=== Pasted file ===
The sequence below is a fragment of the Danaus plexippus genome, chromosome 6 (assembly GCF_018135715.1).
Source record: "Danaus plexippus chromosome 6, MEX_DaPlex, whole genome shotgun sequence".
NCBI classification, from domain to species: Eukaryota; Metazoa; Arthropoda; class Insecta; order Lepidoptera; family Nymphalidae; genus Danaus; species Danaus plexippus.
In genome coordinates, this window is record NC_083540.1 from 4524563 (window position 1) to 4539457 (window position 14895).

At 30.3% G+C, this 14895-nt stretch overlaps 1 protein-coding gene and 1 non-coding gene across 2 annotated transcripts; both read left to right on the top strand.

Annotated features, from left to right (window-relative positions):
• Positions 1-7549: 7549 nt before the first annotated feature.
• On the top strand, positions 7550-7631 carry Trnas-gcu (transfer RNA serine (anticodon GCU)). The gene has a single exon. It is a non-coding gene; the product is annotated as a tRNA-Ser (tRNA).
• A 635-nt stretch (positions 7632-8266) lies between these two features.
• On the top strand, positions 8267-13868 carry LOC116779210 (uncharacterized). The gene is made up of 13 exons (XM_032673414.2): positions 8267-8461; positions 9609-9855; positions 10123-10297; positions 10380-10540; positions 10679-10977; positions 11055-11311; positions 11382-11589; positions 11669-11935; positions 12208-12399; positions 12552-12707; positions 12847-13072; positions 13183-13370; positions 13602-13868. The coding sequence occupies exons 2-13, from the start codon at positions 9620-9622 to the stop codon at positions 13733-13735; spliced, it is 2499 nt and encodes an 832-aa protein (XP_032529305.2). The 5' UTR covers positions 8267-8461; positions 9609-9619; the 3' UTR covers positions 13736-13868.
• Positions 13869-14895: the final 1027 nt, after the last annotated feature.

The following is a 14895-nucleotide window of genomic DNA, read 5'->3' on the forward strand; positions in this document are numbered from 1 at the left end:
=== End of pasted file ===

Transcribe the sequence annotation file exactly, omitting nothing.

The sequence below is a fragment of the Danaus plexippus genome, chromosome 6 (assembly GCF_018135715.1).
Source record: "Danaus plexippus chromosome 6, MEX_DaPlex, whole genome shotgun sequence".
NCBI classification, from domain to species: Eukaryota; Metazoa; Arthropoda; class Insecta; order Lepidoptera; family Nymphalidae; genus Danaus; species Danaus plexippus.
In genome coordinates, this window is record NC_083540.1 from 4524563 (window position 1) to 4539457 (window position 14895).

At 30.3% G+C, this 14895-nt stretch overlaps 1 protein-coding gene and 1 non-coding gene across 2 annotated transcripts; both read left to right on the top strand.

Annotated features, from left to right (window-relative positions):
• Positions 1-7549: 7549 nt before the first annotated feature.
• On the top strand, positions 7550-7631 carry Trnas-gcu (transfer RNA serine (anticodon GCU)). The gene has a single exon. It is a non-coding gene; the product is annotated as a tRNA-Ser (tRNA).
• A 635-nt stretch (positions 7632-8266) lies between these two features.
• On the top strand, positions 8267-13868 carry LOC116779210 (uncharacterized). The gene is made up of 13 exons (XM_032673414.2): positions 8267-8461; positions 9609-9855; positions 10123-10297; positions 10380-10540; positions 10679-10977; positions 11055-11311; positions 11382-11589; positions 11669-11935; positions 12208-12399; positions 12552-12707; positions 12847-13072; positions 13183-13370; positions 13602-13868. The coding sequence occupies exons 2-13, from the start codon at positions 9620-9622 to the stop codon at positions 13733-13735; spliced, it is 2499 nt and encodes an 832-aa protein (XP_032529305.2). The 5' UTR covers positions 8267-8461; positions 9609-9619; the 3' UTR covers positions 13736-13868.
• Positions 13869-14895: the final 1027 nt, after the last annotated feature.

The following is a 14895-nucleotide window of genomic DNA, read 5'->3' on the forward strand; positions in this document are numbered from 1 at the left end: